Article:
As I've said before, there are people who think there's been enough attention given to the Holocaust. How can they think this? It was a crime of such magnitude that you could never plumb the depths of it. If you tried merely to count the dead, your mouth would begin to crack and bleed.
In April 1942 on the Island of Guernsey, the first deportation began. Three women[,] Auguste Spitz, Marianne Grunfield, and Therese Steiner, were ordered to pack their bags and were forced onto a ship headed for the French mainland.
Ernest Plevin, a Police Clerk Sergeant in Guernsey during the Occupation, remembers:
["]... Guernsey Police were ordered to advise specified Jews to report to Police Headquarters. I was to instruct them to pack their bags and report to the designated German authority. I remember - well - Therese coming into the office, where I conveyed to her the instructions given to the Guernsey Police by the German Military Authorities. Therese became extremely distressed, bursting into tears, and exclaiming that I would never see her again."
The night before their deportation Therese Steiner and Auguste Spitz visited their friend Elisabet Duquemin, a fellow registered Jewish refugee from Vienna. Elisabet Duquemin remembered:
"They had a paper with them from the Germans that they had to report the next morning to be taken away to France and were in a terrible state of anxiety. They borrowed a suitcase from me and I never saw the poor girls again".
Reverend Douglas Ord confirmed their state of anxiety:
["]When I last spoke with her [Therese Steiner] she had Orders to go to France. She was in great distress and seemed to feel that her feet were now set upon her Via Dolorosa. I did what I could to comfort her but what can you say or do"?
On July 20th of the same year the three women were caught up with a large transport to Auschwitz and their subsequent fate is unknown. It is believed they were sent to the gas chambers[,] having been chosen with the initial selection upon arrival.
50. Shimon Srebrnik (his testimony):'There were three gas vans [at Chelmno]. The exhaust gas from the engine entered the van through a gridiron on the floor. Each van held 80 people... During the ride [from Chelmno to the forest] gas entered the van...'
51. The figure 2700-2800:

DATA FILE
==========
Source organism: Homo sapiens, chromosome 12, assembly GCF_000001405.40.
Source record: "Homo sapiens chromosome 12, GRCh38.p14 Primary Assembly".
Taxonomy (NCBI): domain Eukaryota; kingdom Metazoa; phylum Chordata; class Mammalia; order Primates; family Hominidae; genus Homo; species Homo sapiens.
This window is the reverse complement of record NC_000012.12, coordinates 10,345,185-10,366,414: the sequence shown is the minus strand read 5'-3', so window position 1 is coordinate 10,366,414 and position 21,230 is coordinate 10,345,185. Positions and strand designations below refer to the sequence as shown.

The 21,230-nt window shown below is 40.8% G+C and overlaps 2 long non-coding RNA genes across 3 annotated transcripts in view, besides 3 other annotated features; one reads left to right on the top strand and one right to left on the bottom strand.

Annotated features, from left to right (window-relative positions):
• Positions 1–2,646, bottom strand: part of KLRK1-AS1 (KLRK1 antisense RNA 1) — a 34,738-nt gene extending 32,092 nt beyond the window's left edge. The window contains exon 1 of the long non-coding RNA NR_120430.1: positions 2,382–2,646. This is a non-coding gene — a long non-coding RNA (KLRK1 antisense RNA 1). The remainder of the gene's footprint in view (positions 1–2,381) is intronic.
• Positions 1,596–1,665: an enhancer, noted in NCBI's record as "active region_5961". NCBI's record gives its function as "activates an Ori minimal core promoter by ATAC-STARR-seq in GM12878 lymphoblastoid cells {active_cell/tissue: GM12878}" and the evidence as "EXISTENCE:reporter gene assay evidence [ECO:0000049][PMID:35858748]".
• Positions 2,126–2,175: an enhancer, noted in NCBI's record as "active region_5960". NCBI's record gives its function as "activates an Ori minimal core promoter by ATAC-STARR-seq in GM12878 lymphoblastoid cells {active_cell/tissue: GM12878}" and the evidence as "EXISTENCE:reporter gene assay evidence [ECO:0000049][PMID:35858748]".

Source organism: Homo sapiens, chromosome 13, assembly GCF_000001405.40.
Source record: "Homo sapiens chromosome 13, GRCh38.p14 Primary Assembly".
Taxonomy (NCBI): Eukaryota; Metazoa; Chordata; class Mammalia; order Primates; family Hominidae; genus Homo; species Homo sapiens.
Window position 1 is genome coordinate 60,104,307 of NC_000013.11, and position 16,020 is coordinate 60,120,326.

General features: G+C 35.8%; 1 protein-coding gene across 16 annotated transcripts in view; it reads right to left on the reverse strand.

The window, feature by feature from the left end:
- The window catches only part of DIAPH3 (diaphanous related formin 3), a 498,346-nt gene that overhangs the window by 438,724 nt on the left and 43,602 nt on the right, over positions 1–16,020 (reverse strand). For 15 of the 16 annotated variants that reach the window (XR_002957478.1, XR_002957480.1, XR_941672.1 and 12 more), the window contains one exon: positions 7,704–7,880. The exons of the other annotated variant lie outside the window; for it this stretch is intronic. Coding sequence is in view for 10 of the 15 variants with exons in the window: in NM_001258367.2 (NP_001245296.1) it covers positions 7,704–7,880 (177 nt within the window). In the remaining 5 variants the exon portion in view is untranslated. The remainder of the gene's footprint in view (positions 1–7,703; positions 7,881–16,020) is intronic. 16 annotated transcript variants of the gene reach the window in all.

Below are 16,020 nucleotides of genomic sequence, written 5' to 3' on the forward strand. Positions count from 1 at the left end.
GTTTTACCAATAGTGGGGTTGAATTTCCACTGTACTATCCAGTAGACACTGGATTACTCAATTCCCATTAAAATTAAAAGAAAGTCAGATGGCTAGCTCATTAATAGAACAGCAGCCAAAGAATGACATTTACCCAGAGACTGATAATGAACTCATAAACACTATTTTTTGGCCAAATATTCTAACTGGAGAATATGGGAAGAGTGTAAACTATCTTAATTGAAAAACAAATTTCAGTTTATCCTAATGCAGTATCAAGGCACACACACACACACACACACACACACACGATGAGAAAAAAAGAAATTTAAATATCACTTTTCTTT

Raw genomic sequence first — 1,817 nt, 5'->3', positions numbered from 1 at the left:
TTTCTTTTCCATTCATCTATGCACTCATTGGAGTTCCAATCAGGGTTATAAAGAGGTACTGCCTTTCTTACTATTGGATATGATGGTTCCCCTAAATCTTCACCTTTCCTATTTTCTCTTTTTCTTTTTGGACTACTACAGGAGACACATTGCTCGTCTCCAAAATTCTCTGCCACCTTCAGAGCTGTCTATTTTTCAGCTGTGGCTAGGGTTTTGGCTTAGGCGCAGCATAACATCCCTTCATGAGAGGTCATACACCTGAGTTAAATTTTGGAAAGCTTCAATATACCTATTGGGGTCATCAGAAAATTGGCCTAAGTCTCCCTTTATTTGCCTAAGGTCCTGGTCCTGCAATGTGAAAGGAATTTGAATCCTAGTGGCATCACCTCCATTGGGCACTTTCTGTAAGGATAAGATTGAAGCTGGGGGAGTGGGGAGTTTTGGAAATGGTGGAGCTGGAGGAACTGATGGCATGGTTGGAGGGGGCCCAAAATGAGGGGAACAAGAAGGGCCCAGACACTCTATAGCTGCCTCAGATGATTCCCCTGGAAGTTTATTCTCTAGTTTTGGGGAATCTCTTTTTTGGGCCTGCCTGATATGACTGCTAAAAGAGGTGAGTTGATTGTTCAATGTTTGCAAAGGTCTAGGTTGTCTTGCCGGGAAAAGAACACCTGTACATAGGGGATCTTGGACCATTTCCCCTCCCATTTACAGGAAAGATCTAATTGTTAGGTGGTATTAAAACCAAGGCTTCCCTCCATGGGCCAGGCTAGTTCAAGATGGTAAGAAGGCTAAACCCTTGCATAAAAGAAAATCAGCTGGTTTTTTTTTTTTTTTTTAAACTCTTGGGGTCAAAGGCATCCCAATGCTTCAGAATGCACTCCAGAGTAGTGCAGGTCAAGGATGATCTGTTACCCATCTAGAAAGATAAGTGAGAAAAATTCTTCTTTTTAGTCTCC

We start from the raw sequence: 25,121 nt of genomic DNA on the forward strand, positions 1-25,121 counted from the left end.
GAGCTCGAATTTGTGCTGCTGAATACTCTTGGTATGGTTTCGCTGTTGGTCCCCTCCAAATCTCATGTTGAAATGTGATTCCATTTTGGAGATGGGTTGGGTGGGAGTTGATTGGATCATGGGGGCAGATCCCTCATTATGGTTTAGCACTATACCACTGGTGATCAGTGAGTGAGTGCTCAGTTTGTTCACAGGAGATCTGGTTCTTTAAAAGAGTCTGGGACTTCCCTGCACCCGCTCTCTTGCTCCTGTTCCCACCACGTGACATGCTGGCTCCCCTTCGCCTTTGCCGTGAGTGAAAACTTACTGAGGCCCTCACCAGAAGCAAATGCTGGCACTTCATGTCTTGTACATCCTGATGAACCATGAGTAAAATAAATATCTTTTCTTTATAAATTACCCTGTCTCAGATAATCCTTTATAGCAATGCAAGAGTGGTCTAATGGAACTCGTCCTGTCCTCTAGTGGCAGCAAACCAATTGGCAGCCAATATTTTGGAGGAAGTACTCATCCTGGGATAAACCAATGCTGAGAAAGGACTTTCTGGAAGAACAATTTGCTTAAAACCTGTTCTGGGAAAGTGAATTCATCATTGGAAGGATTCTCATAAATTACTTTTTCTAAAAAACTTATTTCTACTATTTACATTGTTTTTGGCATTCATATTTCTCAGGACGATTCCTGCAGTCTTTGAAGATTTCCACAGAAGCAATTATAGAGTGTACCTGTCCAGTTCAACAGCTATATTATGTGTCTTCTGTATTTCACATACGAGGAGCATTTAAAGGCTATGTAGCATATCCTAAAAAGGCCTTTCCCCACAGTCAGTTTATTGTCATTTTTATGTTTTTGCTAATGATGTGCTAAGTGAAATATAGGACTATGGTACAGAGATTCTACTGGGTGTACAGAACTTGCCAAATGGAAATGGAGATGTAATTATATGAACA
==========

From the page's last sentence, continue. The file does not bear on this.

On the night of December 13, 1941, Latvian policemen arrested the Jews of Liepaja and took them to jail. Those with work permits, along with their families, were released.
The remaining Jews were taken to Skede, north of Liepaja, to the dunes overlooking the Baltic Sea, the site of a former military training [ground]. A long ditch had been dug just before the dunes. The Jews were forced to strip off their clothes except for their underwear. Near the ditch they then were made to take off their remaining clothes and assemble in groups of ten. They were executed by members of a Latvian SD guard platoon, units of the 21st Latvian police battalion, and members of the Schutzpolizei-Dienstabteilung (German security police) under the command of the local SS and Police Leader Fritz Dietrich. On the 15-17 of December, 2,700-2,800 Jews were massacred, most of them women and children.
Even though 67 years had passed since they last saw each other, Wladyslawa Dudziak and Rozia Beiman reunited as if they hadn't missed a moment.
Dudziak, 85, was flown to New York last week from Poland to meet with Beiman, whom she had saved from the Nazis more than a half-century before.
Dudziak lived in Lublin during World War II and asked her family to look after Beiman when Beiman's parents went missing - presumably sent to the nearby Majdanek concentration camp. Although extremely poor, the family hid Beiman in its home and pretended she was a niece until the city was liberated in 1944.
(For an index to the whole series, see here)